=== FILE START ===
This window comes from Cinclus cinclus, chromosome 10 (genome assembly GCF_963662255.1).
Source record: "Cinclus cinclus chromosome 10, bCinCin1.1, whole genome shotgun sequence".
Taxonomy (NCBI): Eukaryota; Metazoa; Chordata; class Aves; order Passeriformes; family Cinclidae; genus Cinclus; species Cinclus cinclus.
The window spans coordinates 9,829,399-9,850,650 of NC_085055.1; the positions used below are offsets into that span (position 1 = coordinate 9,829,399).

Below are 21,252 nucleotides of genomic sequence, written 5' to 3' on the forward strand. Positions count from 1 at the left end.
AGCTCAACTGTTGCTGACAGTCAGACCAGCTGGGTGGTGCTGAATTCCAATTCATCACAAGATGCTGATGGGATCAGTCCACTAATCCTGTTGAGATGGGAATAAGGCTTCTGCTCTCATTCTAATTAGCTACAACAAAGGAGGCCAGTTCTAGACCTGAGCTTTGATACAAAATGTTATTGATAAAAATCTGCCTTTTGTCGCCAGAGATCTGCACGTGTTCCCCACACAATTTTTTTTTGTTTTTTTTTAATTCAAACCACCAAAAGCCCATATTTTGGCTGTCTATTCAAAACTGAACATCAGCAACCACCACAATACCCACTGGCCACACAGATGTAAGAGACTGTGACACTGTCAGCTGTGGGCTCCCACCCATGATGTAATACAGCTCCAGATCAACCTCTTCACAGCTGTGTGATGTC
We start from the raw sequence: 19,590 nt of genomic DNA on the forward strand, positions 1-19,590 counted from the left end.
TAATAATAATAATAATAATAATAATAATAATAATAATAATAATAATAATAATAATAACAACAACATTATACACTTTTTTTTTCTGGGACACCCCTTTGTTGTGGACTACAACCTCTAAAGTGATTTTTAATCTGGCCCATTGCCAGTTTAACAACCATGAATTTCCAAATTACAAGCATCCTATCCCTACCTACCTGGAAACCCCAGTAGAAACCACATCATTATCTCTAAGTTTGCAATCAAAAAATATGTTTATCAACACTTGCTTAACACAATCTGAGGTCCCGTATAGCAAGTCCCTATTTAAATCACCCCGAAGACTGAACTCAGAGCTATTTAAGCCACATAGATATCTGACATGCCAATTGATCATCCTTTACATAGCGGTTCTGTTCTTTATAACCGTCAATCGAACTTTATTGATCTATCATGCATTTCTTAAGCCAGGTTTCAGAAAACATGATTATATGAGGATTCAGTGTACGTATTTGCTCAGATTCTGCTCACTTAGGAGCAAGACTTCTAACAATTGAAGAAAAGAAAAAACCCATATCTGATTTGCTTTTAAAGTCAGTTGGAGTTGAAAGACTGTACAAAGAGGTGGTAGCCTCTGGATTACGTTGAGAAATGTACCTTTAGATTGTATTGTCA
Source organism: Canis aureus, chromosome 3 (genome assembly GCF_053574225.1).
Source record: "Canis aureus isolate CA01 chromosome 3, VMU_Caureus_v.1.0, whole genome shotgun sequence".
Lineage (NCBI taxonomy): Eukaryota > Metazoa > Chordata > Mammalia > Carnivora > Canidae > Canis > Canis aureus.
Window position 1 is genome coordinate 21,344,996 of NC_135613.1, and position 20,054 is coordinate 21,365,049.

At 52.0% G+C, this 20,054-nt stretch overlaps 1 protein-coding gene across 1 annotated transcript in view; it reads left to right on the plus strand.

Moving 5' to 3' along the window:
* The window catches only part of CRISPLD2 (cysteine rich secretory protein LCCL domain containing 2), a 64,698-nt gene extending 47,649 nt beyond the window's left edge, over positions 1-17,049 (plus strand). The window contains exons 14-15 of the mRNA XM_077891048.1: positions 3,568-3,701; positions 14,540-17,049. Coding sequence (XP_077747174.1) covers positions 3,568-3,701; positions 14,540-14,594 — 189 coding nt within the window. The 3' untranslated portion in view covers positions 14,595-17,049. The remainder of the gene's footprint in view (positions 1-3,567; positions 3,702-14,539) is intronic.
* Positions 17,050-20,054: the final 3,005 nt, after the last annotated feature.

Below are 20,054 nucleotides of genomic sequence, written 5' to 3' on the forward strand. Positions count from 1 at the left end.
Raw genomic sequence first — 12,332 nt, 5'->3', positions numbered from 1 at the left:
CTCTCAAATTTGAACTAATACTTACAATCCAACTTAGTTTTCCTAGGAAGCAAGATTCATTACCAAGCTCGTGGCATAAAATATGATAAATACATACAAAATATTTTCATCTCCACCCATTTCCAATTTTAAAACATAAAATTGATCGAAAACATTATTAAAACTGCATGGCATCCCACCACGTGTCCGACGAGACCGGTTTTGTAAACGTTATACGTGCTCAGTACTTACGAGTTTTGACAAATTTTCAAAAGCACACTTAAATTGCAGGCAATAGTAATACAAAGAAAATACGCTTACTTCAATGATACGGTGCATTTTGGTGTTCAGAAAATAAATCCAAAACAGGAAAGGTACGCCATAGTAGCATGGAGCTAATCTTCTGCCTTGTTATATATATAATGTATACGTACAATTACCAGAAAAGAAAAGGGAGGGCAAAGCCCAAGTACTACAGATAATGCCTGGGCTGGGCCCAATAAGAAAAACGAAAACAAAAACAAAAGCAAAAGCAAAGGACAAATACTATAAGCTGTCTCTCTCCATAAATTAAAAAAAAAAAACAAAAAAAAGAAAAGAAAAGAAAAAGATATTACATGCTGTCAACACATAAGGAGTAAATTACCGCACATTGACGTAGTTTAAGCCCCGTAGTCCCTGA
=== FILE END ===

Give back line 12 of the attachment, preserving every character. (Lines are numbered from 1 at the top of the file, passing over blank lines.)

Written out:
Window position 1 is genome coordinate 21,344,996 of NC_135613.1, and position 20,054 is coordinate 21,365,049.